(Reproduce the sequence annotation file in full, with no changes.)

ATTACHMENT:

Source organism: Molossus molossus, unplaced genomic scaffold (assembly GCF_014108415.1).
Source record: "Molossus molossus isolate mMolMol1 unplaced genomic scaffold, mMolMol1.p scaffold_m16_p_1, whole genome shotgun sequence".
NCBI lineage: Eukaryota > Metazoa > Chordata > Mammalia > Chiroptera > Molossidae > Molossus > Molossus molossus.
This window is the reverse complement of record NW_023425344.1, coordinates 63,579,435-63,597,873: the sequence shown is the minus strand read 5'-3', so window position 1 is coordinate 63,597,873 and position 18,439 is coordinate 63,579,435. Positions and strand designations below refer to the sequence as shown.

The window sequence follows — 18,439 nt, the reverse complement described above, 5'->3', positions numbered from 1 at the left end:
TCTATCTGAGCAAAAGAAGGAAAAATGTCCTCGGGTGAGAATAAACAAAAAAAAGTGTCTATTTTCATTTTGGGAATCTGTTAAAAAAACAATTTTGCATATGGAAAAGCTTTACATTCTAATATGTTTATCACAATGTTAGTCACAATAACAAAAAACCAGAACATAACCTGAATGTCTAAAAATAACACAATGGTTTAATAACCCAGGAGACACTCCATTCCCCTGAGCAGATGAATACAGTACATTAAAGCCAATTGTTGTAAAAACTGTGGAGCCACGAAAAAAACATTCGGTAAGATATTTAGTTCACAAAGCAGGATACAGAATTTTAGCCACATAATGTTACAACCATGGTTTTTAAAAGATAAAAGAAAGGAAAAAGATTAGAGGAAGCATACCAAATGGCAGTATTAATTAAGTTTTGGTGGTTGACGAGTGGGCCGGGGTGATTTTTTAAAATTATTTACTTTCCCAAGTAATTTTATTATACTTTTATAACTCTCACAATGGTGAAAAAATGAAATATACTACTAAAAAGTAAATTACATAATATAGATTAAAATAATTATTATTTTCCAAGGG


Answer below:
Source organism: Molossus molossus, unplaced genomic scaffold (assembly GCF_014108415.1).
Source record: "Molossus molossus isolate mMolMol1 unplaced genomic scaffold, mMolMol1.p scaffold_m16_p_1, whole genome shotgun sequence".
NCBI lineage: Eukaryota > Metazoa > Chordata > Mammalia > Chiroptera > Molossidae > Molossus > Molossus molossus.
This window is the reverse complement of record NW_023425344.1, coordinates 63,579,435-63,597,873: the sequence shown is the minus strand read 5'-3', so window position 1 is coordinate 63,597,873 and position 18,439 is coordinate 63,579,435. Positions and strand designations below refer to the sequence as shown.

The window sequence follows — 18,439 nt, the reverse complement described above, 5'->3', positions numbered from 1 at the left end:
TCTATCTGAGCAAAAGAAGGAAAAATGTCCTCGGGTGAGAATAAACAAAAAAAAGTGTCTATTTTCATTTTGGGAATCTGTTAAAAAAACAATTTTGCATATGGAAAAGCTTTACATTCTAATATGTTTATCACAATGTTAGTCACAATAACAAAAAACCAGAACATAACCTGAATGTCTAAAAATAACACAATGGTTTAATAACCCAGGAGACACTCCATTCCCCTGAGCAGATGAATACAGTACATTAAAGCCAATTGTTGTAAAAACTGTGGAGCCACGAAAAAAACATTCGGTAAGATATTTAGTTCACAAAGCAGGATACAGAATTTTAGCCACATAATGTTACAACCATGGTTTTTAAAAGATAAAAGAAAGGAAAAAGATTAGAGGAAGCATACCAAATGGCAGTATTAATTAAGTTTTGGTGGTTGACGAGTGGGCCGGGGTGATTTTTTAAAATTATTTACTTTCCCAAGTAATTTTATTATACTTTTATAACTCTCACAATGGTGAAAAAATGAAATATACTACTAAAAAGTAAATTACATAATATAGATTAAAATAATTATTATTTTCCAAGGG